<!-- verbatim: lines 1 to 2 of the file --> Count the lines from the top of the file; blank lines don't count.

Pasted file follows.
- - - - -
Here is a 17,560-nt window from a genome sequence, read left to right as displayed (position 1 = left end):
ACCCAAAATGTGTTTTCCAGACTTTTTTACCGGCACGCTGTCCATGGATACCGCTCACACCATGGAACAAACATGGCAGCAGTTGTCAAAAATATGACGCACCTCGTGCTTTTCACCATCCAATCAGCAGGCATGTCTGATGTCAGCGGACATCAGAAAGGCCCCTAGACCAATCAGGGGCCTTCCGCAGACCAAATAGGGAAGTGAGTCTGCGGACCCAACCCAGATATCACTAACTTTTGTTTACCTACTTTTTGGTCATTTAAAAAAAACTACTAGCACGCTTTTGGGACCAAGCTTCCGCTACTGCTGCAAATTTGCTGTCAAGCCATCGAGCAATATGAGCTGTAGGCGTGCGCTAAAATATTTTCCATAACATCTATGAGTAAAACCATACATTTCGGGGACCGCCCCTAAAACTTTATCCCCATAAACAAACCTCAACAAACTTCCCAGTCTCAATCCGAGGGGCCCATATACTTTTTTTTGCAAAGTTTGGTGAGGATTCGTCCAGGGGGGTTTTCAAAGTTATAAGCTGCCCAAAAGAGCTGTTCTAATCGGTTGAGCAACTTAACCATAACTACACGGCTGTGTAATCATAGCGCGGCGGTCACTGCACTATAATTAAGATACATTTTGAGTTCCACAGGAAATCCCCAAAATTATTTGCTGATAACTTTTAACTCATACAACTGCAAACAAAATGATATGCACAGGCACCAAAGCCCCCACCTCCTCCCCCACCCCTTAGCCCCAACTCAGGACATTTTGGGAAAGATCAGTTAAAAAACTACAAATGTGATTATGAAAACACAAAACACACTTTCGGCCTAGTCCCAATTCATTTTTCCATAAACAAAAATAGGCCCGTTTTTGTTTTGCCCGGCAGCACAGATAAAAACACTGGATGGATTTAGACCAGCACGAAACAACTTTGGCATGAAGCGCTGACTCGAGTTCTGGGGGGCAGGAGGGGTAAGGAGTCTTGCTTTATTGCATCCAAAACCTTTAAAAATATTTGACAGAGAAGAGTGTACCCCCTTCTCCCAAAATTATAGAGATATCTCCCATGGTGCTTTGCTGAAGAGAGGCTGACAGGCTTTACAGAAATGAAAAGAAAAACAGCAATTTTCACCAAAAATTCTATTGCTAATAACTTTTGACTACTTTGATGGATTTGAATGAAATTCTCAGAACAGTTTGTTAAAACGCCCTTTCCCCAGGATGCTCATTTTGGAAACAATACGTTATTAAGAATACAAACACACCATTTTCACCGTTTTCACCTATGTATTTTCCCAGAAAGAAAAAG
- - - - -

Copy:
Here is a 17,560-nt window from a genome sequence, read left to right as displayed (position 1 = left end):
ACCCAAAATGTGTTTTCCAGACTTTTTTACCGGCACGCTGTCCATGGATACCGCTCACACCATGGAACAAACATGGCAGCAGTTGTCAAAAATATGACGCACCTCGTGCTTTTCACCATCCAATCAGCAGGCATGTCTGATGTCAGCGGACATCAGAAAGGCCCCTAGACCAATCAGGGGCCTTCCGCAGACCAAATAGGGAAGTGAGTCTGCGGACCCAACCCAGATATCACTAACTTTTGTTTACCTACTTTTTGGTCATTTAAAAAAAACTACTAGCACGCTTTTGGGACCAAGCTTCCGCTACTGCTGCAAATTTGCTGTCAAGCCATCGAGCAATATGAGCTGTAGGCGTGCGCTAAAATATTTTCCATAACATCTATGAGTAAAACCATACATTTCGGGGACCGCCCCTAAAACTTTATCCCCATAAACAAACCTCAACAAACTTCCCAGTCTCAATCCGAGGGGCCCATATACTTTTTTTTGCAAAGTTTGGTGAGGATTCGTCCAGGGGGGTTTTCAAAGTTATAAGCTGCCCAAAAGAGCTGTTCTAATCGGTTGAGCAACTTAACCATAACTACACGGCTGTGTAATCATAGCGCGGCGGTCACTGCACTATAATTAAGATACATTTTGAGTTCCACAGGAAATCCCCAAAATTATTTGCTGATAACTTTTAACTCATACAACTGCAAACAAAATGATATGCACAGGCACCAAAGCCCCCACCTCCTCCCCCACCCCTTAGCCCCAACTCAGGACATTTTGGGAAAGATCAGTTAAAAAACTACAAATGTGATTATGAAAACACAAAACACACTTTCGGCCTAGTCCCAATTCATTTTTCCATAAACAAAAATAGGCCCGTTTTTGTTTTGCCCGGCAGCACAGATAAAAACACTGGATGGATTTAGACCAGCACGAAACAACTTTGGCATGAAGCGCTGACTCGAGTTCTGGGGGGCAGGAGGGGTAAGGAGTCTTGCTTTATTGCATCCAAAACCTTTAAAAATATTTGACAGAGAAGAGTGTACCCCCTTCTCCCAAAATTATAGAGATATCTCCCATGGTGCTTTGCTGAAGAGAGGCTGACAGGCTTTACAGAAATGAAAAGAAAAACAGCAATTTTCACCAAAAATTCTATTGCTAATAACTTTTGACTACTTTGATGGATTTGAATGAAATTCTCAGAACAGTTTGTTAAAACGCCCTTTCCCCAGGATGCTCATTTTGGAAACAATACGTTATTAAGAATACAAACACACCATTTTCACCGTTTTCACCTATGTATTTTCCCAGAAAGAAAAAG